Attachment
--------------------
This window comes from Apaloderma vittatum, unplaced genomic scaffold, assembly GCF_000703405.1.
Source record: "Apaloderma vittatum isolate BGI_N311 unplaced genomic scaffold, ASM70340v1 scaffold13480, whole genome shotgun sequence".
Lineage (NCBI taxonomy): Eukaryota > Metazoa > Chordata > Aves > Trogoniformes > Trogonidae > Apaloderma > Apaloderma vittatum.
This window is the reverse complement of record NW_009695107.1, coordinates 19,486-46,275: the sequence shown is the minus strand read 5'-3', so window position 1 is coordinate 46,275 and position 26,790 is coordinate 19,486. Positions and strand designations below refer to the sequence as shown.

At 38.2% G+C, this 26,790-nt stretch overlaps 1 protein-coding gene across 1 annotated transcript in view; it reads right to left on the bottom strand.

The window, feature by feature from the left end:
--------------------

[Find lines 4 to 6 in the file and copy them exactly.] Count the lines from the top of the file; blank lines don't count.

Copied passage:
This window is the reverse complement of record NW_009695107.1, coordinates 19,486-46,275: the sequence shown is the minus strand read 5'-3', so window position 1 is coordinate 46,275 and position 26,790 is coordinate 19,486. Positions and strand designations below refer to the sequence as shown.

At 38.2% G+C, this 26,790-nt stretch overlaps 1 protein-coding gene across 1 annotated transcript in view; it reads right to left on the bottom strand.

The window, feature by feature from the left end: